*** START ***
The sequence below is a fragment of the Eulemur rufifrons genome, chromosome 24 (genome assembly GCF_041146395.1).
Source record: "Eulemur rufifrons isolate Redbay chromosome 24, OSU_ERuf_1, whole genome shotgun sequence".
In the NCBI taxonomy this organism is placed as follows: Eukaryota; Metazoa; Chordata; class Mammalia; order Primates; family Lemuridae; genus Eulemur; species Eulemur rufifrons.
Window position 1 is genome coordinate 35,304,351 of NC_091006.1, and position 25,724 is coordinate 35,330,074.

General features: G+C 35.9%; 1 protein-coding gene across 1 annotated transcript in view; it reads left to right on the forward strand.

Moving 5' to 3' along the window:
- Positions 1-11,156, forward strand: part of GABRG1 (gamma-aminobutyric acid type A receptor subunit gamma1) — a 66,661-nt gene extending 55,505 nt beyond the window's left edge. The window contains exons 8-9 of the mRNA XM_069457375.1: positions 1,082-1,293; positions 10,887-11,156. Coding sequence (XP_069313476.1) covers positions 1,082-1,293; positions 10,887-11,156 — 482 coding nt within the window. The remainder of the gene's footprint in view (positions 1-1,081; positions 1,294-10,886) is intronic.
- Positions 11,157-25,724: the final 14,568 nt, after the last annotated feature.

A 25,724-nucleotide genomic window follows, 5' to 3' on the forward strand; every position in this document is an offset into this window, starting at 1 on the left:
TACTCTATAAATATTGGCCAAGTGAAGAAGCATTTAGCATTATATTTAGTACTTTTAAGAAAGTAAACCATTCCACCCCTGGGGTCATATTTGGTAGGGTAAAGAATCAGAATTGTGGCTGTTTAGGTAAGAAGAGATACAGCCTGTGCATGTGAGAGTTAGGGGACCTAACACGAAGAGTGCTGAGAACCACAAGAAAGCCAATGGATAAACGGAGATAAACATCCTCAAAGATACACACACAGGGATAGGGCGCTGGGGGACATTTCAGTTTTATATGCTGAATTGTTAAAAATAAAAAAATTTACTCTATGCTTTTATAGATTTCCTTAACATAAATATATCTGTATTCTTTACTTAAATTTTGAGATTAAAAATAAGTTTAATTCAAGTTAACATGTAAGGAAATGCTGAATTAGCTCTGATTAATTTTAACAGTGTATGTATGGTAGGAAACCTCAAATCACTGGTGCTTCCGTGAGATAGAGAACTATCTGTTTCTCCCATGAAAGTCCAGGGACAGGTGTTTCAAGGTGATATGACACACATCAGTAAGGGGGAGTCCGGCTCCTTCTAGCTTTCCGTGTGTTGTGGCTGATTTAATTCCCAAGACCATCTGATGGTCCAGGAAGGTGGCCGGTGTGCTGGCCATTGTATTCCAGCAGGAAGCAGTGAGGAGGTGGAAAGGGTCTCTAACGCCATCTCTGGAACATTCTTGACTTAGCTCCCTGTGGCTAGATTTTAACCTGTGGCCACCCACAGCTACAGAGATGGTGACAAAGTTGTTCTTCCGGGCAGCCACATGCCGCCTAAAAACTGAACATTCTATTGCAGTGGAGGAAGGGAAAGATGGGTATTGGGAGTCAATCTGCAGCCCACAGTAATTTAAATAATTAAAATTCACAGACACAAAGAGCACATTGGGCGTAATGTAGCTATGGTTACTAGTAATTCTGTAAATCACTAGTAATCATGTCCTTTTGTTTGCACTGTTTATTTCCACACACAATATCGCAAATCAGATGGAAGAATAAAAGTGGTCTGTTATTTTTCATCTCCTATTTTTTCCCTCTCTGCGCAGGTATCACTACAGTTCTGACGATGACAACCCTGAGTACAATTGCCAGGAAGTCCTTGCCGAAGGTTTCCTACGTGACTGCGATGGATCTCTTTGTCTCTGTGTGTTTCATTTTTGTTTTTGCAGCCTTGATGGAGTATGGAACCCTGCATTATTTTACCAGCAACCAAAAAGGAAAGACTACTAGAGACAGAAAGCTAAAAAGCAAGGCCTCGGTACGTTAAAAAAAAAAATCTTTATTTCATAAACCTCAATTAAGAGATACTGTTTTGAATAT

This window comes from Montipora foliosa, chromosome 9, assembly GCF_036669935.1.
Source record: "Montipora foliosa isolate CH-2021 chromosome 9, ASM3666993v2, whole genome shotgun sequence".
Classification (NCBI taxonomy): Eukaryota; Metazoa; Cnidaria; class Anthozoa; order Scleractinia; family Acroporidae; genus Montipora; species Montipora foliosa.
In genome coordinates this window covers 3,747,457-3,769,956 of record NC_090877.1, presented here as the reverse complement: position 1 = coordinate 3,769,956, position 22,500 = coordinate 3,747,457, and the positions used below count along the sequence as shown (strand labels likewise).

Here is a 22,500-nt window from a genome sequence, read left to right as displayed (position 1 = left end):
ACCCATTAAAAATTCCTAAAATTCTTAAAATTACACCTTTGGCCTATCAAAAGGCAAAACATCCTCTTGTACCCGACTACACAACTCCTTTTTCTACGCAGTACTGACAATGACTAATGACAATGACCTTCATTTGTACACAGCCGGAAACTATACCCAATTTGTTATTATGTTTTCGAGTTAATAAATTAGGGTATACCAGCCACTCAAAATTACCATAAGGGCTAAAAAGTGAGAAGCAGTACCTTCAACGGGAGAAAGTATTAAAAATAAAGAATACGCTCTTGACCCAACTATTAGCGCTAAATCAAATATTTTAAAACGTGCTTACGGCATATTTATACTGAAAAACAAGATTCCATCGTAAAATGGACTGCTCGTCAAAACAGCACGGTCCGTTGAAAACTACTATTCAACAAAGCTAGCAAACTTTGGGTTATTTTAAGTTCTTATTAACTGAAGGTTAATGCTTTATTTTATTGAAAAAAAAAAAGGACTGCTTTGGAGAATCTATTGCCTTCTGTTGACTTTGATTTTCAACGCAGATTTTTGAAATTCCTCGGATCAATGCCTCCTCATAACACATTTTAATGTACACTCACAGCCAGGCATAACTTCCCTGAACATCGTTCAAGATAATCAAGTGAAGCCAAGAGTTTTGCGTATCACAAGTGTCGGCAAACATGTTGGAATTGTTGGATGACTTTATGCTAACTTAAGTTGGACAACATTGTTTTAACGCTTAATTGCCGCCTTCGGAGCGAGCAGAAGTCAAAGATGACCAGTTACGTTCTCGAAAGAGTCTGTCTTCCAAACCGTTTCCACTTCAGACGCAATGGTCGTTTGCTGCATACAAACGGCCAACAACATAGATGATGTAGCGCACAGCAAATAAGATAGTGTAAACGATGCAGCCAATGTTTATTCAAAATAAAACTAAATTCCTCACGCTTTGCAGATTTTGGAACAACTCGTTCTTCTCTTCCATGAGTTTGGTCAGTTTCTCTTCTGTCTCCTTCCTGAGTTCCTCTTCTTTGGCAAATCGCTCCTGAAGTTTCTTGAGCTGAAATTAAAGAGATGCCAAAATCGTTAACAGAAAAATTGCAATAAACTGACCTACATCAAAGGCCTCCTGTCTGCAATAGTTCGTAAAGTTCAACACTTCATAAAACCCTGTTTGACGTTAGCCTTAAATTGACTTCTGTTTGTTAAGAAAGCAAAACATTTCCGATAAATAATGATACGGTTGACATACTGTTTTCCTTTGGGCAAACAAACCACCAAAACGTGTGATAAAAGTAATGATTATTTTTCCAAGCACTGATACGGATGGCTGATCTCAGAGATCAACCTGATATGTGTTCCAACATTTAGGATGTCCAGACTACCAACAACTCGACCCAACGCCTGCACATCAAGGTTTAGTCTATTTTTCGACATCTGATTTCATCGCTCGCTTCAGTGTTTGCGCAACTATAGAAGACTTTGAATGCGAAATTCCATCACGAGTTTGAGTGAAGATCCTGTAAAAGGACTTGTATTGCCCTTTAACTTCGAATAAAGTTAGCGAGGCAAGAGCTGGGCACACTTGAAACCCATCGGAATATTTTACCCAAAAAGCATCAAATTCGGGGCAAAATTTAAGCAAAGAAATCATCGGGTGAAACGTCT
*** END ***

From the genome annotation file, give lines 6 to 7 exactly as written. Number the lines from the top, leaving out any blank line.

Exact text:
Moving 5' to 3' along the window:
- Positions 1-11,156, forward strand: part of GABRG1 (gamma-aminobutyric acid type A receptor subunit gamma1) — a 66,661-nt gene extending 55,505 nt beyond the window's left edge. The window contains exons 8-9 of the mRNA XM_069457375.1: positions 1,082-1,293; positions 10,887-11,156. Coding sequence (XP_069313476.1) covers positions 1,082-1,293; positions 10,887-11,156 — 482 coding nt within the window. The remainder of the gene's footprint in view (positions 1-1,081; positions 1,294-10,886) is intronic.